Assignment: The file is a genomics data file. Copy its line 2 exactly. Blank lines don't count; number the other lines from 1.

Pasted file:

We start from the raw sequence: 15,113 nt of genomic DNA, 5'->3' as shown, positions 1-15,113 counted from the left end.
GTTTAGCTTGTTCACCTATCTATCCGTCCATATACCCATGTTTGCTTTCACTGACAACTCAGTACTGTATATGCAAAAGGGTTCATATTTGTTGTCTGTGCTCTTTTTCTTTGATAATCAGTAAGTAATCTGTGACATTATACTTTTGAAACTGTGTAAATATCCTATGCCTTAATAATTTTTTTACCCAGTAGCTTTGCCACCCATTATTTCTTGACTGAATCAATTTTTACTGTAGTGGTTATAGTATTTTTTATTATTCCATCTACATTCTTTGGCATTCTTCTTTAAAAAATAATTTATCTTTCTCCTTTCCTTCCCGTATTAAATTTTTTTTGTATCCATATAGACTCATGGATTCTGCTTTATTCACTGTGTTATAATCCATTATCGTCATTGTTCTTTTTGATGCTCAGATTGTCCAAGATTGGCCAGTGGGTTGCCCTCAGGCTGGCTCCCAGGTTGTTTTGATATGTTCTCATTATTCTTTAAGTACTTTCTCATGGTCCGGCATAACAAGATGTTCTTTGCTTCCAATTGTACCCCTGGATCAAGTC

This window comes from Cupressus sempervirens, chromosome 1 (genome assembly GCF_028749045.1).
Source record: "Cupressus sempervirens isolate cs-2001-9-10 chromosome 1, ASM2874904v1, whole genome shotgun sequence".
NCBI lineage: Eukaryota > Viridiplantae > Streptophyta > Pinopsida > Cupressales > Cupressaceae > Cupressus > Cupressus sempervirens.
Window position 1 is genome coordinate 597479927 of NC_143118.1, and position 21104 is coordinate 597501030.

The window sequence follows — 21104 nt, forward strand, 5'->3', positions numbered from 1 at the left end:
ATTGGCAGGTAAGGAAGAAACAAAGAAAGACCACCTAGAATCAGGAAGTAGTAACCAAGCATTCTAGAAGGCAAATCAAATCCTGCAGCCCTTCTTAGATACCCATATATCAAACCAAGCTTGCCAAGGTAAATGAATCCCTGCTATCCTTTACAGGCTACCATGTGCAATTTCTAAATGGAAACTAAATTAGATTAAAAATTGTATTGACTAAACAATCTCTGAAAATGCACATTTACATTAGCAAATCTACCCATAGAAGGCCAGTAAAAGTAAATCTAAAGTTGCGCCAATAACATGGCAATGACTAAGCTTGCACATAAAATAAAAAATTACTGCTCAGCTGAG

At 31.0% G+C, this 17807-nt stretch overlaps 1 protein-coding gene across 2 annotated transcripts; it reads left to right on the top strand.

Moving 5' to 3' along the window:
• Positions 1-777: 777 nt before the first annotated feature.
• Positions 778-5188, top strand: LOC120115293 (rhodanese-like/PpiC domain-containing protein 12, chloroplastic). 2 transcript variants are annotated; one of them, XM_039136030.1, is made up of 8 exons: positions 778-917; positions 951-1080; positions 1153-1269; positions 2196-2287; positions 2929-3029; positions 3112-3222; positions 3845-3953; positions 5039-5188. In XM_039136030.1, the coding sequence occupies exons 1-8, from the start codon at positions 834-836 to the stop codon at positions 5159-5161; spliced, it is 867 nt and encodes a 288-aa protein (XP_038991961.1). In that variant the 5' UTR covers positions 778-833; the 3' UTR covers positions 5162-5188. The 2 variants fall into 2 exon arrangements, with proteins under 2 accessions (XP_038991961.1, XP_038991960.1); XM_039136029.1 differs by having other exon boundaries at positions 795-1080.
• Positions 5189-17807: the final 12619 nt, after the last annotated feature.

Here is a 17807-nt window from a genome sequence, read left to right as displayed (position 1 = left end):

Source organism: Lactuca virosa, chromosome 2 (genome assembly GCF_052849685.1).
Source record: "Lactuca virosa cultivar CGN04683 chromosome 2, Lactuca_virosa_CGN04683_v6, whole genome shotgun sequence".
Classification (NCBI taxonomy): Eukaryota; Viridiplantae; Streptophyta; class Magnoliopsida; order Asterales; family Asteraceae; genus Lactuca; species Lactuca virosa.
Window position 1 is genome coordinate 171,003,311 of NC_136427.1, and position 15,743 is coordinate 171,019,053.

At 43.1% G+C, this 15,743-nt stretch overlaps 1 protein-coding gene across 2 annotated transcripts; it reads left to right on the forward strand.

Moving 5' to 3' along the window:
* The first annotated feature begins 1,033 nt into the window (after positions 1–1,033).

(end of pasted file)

GTTTAGCTTGTTCACCTATCTATCCGTCCATATACCCATGTTTGCTTTCACTGACAACTCAGTACTGTATATGCAAAAGGGTTCATATTTGTTGTCTGTGCTCTTTTTCTTTGATAATCAGTAAGTAATCTGTGACATTATACTTTTGAAACTGTGTAAATATCCTATGCCTTAATAATTTTTTTACCCAGTAGCTTTGCCACCCATTATTTCTTGACTGAATCAATTTTTACTGTAGTGGTTATAGTATTTTTTATTATTCCATCTACATTCTTTGGCATTCTTCTTTAAAAAATAATTTATCTTTCTCCTTTCCTTCCCGTATTAAATTTTTTTTGTATCCATATAGACTCATGGATTCTGCTTTATTCACTGTGTTATAATCCATTATCGTCATTGTTCTTTTTGATGCTCAGATTGTCCAAGATTGGCCAGTGGGTTGCCCTCAGGCTGGCTCCCAGGTTGTTTTGATATGTTCTCATTATTCTTTAAGTACTTTCTCATGGTCCGGCATAACAAGATGTTCTTTGCTTCCAATTGTACCCCTGGATCAAGTC